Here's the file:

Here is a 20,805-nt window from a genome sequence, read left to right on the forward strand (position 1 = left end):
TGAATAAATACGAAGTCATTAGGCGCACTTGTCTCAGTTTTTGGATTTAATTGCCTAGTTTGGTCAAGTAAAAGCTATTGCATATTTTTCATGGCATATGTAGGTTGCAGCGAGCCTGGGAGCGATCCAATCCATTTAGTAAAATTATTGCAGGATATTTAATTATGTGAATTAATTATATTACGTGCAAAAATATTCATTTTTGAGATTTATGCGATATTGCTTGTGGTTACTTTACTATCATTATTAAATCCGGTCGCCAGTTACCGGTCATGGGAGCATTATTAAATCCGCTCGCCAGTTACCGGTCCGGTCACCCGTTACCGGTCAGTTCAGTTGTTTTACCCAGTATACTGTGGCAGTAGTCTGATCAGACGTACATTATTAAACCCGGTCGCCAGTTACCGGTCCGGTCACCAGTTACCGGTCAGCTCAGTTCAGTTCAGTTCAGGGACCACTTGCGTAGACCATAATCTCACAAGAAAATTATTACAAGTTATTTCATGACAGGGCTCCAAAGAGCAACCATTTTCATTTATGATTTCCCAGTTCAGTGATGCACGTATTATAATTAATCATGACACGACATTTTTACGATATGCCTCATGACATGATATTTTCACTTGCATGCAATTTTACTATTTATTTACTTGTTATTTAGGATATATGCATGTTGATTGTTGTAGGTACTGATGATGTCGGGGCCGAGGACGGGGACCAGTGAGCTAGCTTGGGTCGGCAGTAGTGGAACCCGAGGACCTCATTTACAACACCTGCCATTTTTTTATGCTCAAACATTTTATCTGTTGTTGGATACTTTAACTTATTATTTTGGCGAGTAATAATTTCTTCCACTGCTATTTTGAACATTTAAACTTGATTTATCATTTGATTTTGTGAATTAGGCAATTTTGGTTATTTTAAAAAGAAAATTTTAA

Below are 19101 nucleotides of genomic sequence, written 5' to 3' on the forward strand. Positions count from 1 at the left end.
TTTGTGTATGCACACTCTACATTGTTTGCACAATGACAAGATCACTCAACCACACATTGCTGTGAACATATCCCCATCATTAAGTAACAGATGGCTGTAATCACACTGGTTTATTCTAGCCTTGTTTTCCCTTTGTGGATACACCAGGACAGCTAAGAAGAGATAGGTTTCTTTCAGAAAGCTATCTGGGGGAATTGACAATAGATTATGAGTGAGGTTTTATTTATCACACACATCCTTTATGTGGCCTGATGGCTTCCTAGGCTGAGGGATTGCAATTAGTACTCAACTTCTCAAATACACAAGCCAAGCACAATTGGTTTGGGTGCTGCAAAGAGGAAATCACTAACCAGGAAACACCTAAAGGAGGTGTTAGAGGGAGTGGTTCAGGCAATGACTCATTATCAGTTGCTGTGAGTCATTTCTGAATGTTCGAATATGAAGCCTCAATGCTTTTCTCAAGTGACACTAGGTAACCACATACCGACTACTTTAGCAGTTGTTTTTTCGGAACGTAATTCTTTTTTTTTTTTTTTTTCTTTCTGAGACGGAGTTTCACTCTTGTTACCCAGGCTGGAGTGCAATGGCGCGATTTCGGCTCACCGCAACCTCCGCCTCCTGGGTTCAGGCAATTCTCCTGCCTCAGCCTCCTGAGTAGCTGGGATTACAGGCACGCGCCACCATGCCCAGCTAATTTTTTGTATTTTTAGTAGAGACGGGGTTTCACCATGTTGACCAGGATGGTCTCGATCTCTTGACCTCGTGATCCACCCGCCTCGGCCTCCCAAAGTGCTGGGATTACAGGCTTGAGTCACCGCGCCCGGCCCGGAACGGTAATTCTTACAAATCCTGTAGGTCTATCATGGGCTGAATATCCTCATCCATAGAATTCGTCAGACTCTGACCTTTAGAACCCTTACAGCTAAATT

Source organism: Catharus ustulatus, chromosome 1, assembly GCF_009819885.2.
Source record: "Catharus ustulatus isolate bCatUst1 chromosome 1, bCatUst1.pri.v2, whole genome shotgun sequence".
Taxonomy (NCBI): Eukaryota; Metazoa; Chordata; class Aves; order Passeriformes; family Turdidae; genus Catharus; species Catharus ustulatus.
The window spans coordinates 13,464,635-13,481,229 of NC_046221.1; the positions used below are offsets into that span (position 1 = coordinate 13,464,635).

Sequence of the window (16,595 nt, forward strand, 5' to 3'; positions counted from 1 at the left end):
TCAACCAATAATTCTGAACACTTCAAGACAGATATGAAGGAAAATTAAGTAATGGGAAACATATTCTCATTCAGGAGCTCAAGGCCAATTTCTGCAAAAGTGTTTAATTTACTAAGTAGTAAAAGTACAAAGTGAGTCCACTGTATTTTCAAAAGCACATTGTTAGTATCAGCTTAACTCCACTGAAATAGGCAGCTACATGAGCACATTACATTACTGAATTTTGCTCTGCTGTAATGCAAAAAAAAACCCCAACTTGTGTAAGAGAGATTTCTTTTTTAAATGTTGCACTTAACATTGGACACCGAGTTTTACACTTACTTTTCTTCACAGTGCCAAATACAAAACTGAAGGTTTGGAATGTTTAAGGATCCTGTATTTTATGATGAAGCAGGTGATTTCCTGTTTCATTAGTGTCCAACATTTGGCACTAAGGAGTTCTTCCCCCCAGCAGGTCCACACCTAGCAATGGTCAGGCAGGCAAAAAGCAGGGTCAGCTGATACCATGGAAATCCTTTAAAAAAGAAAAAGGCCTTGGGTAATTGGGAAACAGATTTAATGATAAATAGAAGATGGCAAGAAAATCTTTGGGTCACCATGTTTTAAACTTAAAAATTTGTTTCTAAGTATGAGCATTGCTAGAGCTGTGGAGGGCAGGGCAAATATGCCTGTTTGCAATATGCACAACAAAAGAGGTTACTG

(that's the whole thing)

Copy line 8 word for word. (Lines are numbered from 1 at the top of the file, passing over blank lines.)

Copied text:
The window spans coordinates 13,464,635-13,481,229 of NC_046221.1; the positions used below are offsets into that span (position 1 = coordinate 13,464,635).